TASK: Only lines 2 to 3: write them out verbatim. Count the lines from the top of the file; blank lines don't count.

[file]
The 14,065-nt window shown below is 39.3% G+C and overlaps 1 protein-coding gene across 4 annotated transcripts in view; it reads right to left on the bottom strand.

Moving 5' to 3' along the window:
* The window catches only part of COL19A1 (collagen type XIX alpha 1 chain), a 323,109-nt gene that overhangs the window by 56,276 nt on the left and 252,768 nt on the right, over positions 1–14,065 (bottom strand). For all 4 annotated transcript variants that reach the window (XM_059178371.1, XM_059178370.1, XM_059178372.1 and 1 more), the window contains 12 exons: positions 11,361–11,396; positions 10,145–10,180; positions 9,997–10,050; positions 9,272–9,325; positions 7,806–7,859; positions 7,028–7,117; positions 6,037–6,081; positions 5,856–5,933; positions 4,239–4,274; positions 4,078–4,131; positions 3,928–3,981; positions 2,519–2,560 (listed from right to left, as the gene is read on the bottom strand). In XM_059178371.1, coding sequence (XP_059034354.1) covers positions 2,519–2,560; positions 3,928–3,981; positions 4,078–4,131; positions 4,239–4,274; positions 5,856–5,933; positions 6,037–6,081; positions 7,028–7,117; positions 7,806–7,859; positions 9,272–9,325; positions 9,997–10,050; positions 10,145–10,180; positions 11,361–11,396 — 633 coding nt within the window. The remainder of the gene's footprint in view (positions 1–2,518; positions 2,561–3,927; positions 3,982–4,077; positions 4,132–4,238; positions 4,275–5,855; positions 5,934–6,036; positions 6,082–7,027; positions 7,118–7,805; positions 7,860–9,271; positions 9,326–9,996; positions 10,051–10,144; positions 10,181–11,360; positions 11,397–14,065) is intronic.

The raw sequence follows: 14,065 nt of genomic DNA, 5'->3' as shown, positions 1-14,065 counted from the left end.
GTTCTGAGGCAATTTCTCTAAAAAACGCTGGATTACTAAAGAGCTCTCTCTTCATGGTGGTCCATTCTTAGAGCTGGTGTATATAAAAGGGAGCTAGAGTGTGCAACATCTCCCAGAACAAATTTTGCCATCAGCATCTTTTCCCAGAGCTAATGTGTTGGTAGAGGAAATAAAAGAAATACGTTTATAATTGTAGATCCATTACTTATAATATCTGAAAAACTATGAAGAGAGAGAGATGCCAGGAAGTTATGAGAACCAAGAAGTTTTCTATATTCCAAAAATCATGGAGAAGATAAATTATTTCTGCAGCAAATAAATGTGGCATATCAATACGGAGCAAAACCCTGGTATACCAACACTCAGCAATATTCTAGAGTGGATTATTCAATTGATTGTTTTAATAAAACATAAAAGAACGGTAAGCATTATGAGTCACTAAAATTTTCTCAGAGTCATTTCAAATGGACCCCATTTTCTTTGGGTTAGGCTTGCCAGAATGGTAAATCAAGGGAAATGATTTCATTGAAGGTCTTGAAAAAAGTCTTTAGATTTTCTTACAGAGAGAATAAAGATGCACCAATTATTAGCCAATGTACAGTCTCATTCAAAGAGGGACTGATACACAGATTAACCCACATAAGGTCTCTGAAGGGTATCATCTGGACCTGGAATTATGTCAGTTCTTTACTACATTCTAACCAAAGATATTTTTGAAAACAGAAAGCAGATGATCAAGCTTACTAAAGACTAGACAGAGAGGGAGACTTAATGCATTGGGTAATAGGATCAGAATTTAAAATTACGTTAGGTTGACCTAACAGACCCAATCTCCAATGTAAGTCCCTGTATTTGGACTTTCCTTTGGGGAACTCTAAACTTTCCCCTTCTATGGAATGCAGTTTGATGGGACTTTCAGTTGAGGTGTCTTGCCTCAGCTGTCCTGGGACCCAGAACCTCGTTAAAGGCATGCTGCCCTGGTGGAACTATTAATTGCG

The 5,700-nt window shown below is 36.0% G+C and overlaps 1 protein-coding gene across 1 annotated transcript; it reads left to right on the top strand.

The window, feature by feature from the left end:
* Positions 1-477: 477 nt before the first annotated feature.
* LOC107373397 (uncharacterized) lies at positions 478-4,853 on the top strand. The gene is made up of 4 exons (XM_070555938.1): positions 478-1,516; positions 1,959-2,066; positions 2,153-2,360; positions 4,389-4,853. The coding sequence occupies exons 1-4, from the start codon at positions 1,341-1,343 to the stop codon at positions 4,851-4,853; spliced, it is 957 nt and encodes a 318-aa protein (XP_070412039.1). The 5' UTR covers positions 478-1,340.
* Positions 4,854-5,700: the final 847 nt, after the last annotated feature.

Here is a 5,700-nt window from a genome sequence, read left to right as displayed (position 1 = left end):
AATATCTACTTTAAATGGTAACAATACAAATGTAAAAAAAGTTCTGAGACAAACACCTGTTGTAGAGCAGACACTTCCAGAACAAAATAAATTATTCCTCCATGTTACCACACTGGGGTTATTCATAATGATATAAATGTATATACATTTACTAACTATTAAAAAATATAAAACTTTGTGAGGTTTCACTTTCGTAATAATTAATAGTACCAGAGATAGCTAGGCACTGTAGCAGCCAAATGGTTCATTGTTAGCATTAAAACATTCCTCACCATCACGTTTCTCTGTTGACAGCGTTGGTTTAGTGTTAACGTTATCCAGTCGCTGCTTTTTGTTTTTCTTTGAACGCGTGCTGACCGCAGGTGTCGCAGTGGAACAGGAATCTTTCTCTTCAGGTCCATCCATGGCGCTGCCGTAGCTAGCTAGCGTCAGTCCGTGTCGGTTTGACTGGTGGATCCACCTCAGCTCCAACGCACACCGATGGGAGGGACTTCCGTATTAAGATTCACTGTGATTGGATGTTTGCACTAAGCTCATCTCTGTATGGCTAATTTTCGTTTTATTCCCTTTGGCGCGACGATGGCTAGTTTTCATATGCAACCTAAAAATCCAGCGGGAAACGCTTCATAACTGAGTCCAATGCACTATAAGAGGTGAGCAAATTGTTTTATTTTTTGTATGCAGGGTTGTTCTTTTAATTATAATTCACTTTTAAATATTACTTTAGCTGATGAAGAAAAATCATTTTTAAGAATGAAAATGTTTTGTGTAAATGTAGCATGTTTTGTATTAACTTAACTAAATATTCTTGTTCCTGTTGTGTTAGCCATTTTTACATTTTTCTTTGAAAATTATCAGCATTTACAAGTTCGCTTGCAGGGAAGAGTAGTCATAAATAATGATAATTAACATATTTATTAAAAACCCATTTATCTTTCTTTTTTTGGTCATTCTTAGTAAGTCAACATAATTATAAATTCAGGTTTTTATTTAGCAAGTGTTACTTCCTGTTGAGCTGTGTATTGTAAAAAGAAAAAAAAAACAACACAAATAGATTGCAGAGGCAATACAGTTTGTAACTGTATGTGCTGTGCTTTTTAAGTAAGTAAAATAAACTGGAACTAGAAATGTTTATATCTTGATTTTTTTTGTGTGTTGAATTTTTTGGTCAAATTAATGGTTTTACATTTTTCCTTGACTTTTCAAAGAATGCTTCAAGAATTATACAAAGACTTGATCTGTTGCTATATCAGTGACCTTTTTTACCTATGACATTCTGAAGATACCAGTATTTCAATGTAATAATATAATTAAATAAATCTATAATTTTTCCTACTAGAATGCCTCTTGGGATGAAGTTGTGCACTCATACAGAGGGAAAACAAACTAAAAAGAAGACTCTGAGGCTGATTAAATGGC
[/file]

Moving 5' to 3' along the window:
* The window catches only part of COL19A1 (collagen type XIX alpha 1 chain), a 323,109-nt gene that overhangs the window by 56,276 nt on the left and 252,768 nt on the right, over positions 1–14,065 (bottom strand). For all 4 annotated transcript variants that reach the window (XM_059178371.1, XM_059178370.1, XM_059178372.1 and 1 more), the window contains 12 exons: positions 11,361–11,396; positions 10,145–10,180; positions 9,997–10,050; positions 9,272–9,325; positions 7,806–7,859; positions 7,028–7,117; positions 6,037–6,081; positions 5,856–5,933; positions 4,239–4,274; positions 4,078–4,131; positions 3,928–3,981; positions 2,519–2,560 (listed from right to left, as the gene is read on the bottom strand). In XM_059178371.1, coding sequence (XP_059034354.1) covers positions 2,519–2,560; positions 3,928–3,981; positions 4,078–4,131; positions 4,239–4,274; positions 5,856–5,933; positions 6,037–6,081; positions 7,028–7,117; positions 7,806–7,859; positions 9,272–9,325; positions 9,997–10,050; positions 10,145–10,180; positions 11,361–11,396 — 633 coding nt within the window. The remainder of the gene's footprint in view (positions 1–2,518; positions 2,561–3,927; positions 3,982–4,077; positions 4,132–4,238; positions 4,275–5,855; positions 5,934–6,036; positions 6,082–7,027; positions 7,118–7,805; positions 7,860–9,271; positions 9,326–9,996; positions 10,051–10,144; positions 10,181–11,360; positions 11,397–14,065) is intronic.